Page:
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10

Astra was the Beacon Cycle house brand, according to Sheldon. As @Blam and @Daniel R Hicks say, it's a mid-range 80s bike (that's a compliment)! The lugs, while nothing special, aren't drainpipe thick - this is a good thing. It was probably built well. Crankset may be Stronglight, and the derailleur and front mech are probably Sachs-Huret. Basic components ...


6

Don't use poison. It will likely not work. Would you be able to remove a dead spider from your bike anyway? How would you know it was dead? Poison is bad for other insects and animals in general. It's bad for you. I believe it's against the spirit of biking too. I don't think a bike cover will work for you. You will give spiders another place to hide. Even ...


3

In almost all cases when servicing a hub the bearing DO need to be replaced. You may not be able to see it without the aid of a microscope, but the bearings will be slightly pitted after any appreciable period of use. As one user points out, high grade ballbearings in case hardened steel, even grade 25s are very cheap - why cut the corner? Case hardened ...


3

Unlike car disk brakes, there is not a lot of spare "meat" on bicycle rotors. "Machining" the rotors is not really feasible. If they are worn to the point grooves are causing performance issues, the rotors should be replaced. Sanding them down evenly (without expensive machining tools) will be next to impossible to remove scoring and maintain a uniform ...


3

How do you get to Carnegie Hall? Practice, Practice, Practice. There is no magic bullet for dealing with this problem ( it's the same problem you'll have adjusting cones on a hub. ) Knowing just how loose to leave it so it's tightened correctly when you're done is something that comes with experience. This tweaking required to get it just right is one of ...


2

Not attaching it will be bad, the thing it's there to lock will loosen or tighten as you pedal. What it does depends on whether it's a left hand or right hand thread. Looking at it, it might be a right hand thread, meaning a French or Italian bottom bracket. So it will tighten up as you pedal. That's unusual and may be the reason the lockring is loose ...


2

Following on from Johnny's answer of using compressed air, how about getting one of those computer air duster cans (a bit like this one), and a water bottle holder (a metal one with some flex in it, so you can re-adjust the size of the bottle that it can hold). One like this is a great example: Then put the air duster in the water bottle holder! It's a ...


2

I've been researching the same thing. Even built my own tool of sorts by drilling two holes through a wrench and inserting drill bits to act as pegs. The wrench is about 6" long and there's no hope in hell either of the "washers" are going to come off. My experiment didn't mess up the holes but I'd say there's a good reason for 6 pins on the Mavic 670 key. ...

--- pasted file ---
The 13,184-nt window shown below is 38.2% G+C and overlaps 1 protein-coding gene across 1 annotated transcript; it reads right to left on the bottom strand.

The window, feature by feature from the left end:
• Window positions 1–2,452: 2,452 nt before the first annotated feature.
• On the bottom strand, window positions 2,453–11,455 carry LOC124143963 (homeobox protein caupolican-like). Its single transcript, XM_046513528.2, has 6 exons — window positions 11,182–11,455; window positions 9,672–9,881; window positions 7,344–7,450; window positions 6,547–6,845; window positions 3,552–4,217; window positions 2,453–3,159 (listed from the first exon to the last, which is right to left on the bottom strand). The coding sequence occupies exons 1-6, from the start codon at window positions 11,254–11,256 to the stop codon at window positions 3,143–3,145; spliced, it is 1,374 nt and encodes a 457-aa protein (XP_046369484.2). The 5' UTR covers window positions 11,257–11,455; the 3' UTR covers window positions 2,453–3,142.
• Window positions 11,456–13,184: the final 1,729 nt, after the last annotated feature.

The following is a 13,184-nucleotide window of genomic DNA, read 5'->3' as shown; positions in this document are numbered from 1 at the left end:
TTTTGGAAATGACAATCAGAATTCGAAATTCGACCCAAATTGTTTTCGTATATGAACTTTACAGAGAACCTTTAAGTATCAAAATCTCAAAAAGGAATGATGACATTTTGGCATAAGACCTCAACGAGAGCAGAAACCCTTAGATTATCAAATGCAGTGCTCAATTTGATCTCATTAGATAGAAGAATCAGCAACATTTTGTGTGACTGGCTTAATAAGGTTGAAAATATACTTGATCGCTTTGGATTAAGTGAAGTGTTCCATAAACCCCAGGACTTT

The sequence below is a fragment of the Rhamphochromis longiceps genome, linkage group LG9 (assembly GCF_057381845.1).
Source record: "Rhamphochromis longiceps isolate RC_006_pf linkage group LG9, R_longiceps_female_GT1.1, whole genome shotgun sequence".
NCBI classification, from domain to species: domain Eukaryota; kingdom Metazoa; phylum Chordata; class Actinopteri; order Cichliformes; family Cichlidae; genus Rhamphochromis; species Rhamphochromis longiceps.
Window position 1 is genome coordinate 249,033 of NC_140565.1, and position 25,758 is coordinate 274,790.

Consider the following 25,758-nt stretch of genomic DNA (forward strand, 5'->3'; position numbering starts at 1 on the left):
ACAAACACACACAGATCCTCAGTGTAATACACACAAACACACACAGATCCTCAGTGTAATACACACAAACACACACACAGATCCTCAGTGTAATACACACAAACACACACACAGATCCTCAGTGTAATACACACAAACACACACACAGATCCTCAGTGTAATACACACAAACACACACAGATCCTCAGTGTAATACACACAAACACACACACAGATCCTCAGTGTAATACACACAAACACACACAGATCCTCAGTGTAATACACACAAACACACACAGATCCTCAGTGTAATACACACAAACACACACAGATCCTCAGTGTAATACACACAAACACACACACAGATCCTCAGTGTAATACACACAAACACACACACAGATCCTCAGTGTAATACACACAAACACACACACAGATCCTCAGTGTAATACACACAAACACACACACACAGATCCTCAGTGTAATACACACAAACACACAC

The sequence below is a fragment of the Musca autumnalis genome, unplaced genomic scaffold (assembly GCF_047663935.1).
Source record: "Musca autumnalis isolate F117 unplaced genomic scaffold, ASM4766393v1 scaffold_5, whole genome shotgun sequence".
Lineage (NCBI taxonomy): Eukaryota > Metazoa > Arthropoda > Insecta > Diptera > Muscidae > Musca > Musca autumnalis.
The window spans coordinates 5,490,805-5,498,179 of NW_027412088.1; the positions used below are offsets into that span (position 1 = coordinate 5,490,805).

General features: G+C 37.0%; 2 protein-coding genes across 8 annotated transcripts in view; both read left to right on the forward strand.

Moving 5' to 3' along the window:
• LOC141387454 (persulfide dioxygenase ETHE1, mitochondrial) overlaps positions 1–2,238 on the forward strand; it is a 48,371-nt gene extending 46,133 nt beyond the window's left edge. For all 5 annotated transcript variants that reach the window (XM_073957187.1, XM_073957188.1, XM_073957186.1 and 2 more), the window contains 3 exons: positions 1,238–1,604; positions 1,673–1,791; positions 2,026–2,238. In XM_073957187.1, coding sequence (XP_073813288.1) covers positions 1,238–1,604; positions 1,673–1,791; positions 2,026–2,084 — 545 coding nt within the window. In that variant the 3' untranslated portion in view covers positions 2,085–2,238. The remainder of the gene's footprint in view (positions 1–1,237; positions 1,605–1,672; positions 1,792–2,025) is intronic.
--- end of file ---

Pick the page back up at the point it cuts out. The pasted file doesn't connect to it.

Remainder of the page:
1

The Suntour NEX cranksets are marked as "Interchangable Chainring Design" by Suntour, while the XCM's are marked as "Full Interchangable Chainring Design". This means that you can replace the big ring on a NEX crankset, but the middle and small ring are one piece. So, if you want to replace the middle chainring, you have to buy a whole new crankset (or ...


1

If they are SRAM/Avid hydraulic brakes, you're screwed. The DOT 5.1 fluid attacks the o-ring seals, and makes constant issues. Storing the bike for a while, upside down or vertically, will also cause issues. If they are Hayes or Tektro, same deal with the the DOT 5.1. This means don't spend money on them, replace with a Shimano M596 or better. They use ...


1

Many bicycle chains use different platings for the inner and outer links. Inner links are typically plated with a nickel/Teflon surface. Outer links will only get a nickel plating. The extra Teflon coating helps the inner surface of the chain glide over the cogs on the cassette. Here is a video of the manufacture process: ...


1

I found this video, and decided to do like him. He puts some kind of extension on his power drill, and on the end he puts a tiny 1 inch steel wire wheel. He drives the wheel up and down in the seat tube for some time until the rust is gone. I tried hard but never found a wirewheel this small in my country, at least not one that would fit on an extension. ...



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